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Asthma - The Basics

News Date  May 2, 2013
Short Definition
Asthma is defined in Essential Allergy, by Niels Mygind, Ronald Dahl, Soren Pedersen and Kristian Thestrup-Pedersen 2nd edition as : a lung disease characterized by: 1, variable and reversible airway obstruction; 2, airway inflammation; and 3, bronchial hyper-responsiveness.
A medical description of asthma
Asthma is a disease causing difficulty in breathing, with recognisable symptoms: episodic wheezy breathlessness, which varies considerably within short periods of time, and is reversible (but not completely so in some patients) either spontaneously or with treatment; most important is a significant response to beta2 agonists and to corticosteroid drugs (Table 1).

Characteristics of Asthma
  1. Episodes of wheezy difficulty in breathing
  2. Narrowing of the air passages in the lungs and hence increased resistance to airflow.
    The narrowing is due to different combinations of:
    1. contraction of muscles around the air passages
    2. swelling of the airway lining due to airway inflammation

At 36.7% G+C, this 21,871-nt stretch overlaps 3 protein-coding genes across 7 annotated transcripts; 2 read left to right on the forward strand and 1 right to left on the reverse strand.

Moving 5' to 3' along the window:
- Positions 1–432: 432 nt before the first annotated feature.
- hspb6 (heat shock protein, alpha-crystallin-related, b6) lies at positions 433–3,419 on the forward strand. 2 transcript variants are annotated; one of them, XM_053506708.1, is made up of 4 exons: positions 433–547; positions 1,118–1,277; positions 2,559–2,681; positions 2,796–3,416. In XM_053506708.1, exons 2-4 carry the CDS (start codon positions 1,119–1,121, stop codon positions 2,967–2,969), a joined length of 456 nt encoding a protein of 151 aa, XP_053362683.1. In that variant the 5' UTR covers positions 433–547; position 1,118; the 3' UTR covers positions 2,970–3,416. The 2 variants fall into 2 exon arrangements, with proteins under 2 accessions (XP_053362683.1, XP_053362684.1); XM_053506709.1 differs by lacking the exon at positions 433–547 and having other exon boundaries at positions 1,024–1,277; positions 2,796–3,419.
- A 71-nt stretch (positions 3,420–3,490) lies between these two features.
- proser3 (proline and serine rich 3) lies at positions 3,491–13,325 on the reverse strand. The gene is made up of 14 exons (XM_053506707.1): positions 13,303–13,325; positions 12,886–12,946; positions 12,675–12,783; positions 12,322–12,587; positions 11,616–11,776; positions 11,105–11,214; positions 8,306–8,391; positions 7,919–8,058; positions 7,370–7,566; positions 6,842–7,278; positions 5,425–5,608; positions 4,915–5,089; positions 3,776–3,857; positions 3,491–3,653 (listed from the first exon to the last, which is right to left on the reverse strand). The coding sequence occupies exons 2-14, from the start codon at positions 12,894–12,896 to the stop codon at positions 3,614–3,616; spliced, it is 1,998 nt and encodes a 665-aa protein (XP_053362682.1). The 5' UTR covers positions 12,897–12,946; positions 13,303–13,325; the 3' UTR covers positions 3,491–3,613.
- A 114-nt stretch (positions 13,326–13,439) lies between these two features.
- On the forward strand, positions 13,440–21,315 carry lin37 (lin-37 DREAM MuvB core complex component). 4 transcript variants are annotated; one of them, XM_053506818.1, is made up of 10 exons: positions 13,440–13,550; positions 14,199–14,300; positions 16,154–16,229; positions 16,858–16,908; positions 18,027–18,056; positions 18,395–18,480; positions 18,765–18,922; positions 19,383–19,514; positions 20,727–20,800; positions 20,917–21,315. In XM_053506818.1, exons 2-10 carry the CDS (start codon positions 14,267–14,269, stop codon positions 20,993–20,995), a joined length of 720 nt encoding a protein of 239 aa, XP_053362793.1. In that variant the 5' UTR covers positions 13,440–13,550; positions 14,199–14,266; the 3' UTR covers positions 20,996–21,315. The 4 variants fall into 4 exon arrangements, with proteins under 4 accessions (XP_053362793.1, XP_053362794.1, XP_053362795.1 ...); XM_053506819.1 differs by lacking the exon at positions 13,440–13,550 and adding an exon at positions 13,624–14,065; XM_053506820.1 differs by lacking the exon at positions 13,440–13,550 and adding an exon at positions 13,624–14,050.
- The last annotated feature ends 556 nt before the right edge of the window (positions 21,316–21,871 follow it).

3. excessive mucus in the airways
  3. Rapid and considerable changes in airway obstruction (peak flow variation >= 20%)
  4. Frequent nocturnal episodes and low morning peak flow values
  5. Significant reversibility with drugs which resemble adrenaline, the beta2 agonists
  6. Significant reversibility with steroid drugs
  7. Symptom-free periods
  8. Frequent occurrence of allergy
  9. Inflammation of the air passages, characterised by eosinophils in the airway wall
  10. Bronchial hyper-responsiveness to nonspecific stimuli such as cold air or histamine

Table 1. Characteristics of asthma in 10 points


Three facts stand out about asthma.

Drugs, such as those resembling two of our hormones, help asthma.

These two hormones are adrenaline (epinephrine in the USA) and hydrocortisone (a steroid). In practice we use modified forms of these hormones to get fewer side effects.
Adrenaline (epinephrine) shoots into our bloodstream when we have a sudden fright or emergency. It is the quick-acting hormone from the middle of the adrenal glands near our kidneys. It makes your pulse race, makes your heart thump, and readies your body for emergency action. In asthma, the medicines which resemble adrenaline quickly relieve asthma for a short time. So they are called 'relievers'.

Hydrocortisone comes from the outer part of our adrenal glands, called the 'cortex'. It is also partly an emergency hormone but it works much more slowly, for much longer, and in a completely different way from adrenaline. Medicines which resemble it act slowly make the lining of air tubes in asthma more normal. So your asthma becomes less bad and you are less likely to get asthma attacks. So these steroid medicines are called 'preventers'. There are other asthma 'preventers', but the steroids are the most powerful.

Most people who have asthma should have both of these kind

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